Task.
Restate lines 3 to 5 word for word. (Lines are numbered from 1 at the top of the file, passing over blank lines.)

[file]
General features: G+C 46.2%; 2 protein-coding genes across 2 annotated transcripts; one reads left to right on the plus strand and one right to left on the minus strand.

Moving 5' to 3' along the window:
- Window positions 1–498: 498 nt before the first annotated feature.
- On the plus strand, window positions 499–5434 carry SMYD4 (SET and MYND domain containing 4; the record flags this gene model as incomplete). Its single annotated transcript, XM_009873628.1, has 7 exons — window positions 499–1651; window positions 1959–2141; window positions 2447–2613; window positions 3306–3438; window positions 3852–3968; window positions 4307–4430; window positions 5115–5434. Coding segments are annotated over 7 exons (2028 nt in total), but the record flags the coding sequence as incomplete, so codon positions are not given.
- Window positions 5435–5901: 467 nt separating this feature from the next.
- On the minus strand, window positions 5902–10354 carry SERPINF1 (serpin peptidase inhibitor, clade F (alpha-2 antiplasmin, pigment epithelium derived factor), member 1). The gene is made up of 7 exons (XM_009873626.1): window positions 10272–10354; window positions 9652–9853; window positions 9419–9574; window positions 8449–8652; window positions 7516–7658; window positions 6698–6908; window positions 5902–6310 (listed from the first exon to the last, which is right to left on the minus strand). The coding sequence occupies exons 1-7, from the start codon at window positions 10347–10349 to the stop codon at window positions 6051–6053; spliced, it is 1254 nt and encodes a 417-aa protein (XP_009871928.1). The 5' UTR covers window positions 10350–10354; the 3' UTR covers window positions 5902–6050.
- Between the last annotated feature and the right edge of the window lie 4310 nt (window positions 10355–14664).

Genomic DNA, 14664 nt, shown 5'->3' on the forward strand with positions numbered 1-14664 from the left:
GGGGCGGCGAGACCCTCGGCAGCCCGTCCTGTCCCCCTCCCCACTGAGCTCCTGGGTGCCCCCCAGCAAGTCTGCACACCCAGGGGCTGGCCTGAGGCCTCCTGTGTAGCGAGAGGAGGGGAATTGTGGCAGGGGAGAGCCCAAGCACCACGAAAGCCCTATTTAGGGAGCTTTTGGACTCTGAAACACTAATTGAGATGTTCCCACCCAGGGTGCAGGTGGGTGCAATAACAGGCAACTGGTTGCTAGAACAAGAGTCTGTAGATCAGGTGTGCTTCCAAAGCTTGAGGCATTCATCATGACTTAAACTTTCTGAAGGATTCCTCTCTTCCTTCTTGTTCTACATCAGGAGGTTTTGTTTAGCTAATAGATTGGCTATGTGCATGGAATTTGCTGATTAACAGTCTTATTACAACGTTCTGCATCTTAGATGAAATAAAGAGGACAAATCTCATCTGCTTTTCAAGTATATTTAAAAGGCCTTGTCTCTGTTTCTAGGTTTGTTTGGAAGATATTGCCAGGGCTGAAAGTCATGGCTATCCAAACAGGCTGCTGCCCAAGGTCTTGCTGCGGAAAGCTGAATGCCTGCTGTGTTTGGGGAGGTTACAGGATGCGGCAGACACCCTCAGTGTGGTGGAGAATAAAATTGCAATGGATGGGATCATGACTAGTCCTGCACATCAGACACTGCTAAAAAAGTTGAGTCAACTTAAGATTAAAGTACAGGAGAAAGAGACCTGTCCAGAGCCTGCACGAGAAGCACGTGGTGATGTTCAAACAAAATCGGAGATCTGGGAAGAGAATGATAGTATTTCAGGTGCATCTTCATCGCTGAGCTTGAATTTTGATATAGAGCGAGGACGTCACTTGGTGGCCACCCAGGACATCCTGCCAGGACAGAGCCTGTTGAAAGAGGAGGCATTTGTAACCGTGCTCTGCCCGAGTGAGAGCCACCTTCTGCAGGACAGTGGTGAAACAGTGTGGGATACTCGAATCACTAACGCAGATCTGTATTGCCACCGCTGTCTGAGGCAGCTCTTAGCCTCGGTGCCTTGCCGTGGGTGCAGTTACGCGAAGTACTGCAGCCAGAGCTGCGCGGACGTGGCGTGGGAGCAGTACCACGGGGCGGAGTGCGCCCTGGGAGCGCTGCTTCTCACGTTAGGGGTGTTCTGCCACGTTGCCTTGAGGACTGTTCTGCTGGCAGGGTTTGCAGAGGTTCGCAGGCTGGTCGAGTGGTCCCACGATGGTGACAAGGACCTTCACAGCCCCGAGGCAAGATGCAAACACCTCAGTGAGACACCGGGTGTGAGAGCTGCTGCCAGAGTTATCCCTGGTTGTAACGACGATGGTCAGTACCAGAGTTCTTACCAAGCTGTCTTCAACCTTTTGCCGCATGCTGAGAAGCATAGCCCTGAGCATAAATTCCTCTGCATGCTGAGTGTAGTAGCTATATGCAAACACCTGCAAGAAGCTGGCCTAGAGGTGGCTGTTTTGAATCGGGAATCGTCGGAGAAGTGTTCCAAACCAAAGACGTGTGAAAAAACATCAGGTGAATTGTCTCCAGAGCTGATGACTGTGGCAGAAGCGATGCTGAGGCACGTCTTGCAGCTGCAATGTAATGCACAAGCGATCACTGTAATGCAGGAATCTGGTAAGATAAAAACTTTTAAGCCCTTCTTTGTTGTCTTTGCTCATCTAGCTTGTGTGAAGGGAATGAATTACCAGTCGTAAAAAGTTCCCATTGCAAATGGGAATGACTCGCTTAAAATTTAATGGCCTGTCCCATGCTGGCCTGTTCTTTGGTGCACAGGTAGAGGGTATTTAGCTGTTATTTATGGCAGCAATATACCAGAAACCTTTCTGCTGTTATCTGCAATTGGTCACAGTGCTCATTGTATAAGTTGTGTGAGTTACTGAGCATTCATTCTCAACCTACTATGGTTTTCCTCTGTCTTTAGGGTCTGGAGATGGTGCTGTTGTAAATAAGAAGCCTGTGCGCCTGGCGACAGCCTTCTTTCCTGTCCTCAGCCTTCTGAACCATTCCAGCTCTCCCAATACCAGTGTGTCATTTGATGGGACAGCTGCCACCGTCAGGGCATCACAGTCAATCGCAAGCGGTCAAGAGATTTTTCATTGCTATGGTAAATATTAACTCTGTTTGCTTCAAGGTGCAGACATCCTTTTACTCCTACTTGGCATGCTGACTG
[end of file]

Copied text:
- Window positions 1–498: 498 nt before the first annotated feature.
- On the plus strand, window positions 499–5434 carry SMYD4 (SET and MYND domain containing 4; the record flags this gene model as incomplete). Its single annotated transcript, XM_009873628.1, has 7 exons — window positions 499–1651; window positions 1959–2141; window positions 2447–2613; window positions 3306–3438; window positions 3852–3968; window positions 4307–4430; window positions 5115–5434. Coding segments are annotated over 7 exons (2028 nt in total), but the record flags the coding sequence as incomplete, so codon positions are not given.
- Window positions 5435–5901: 467 nt separating this feature from the next.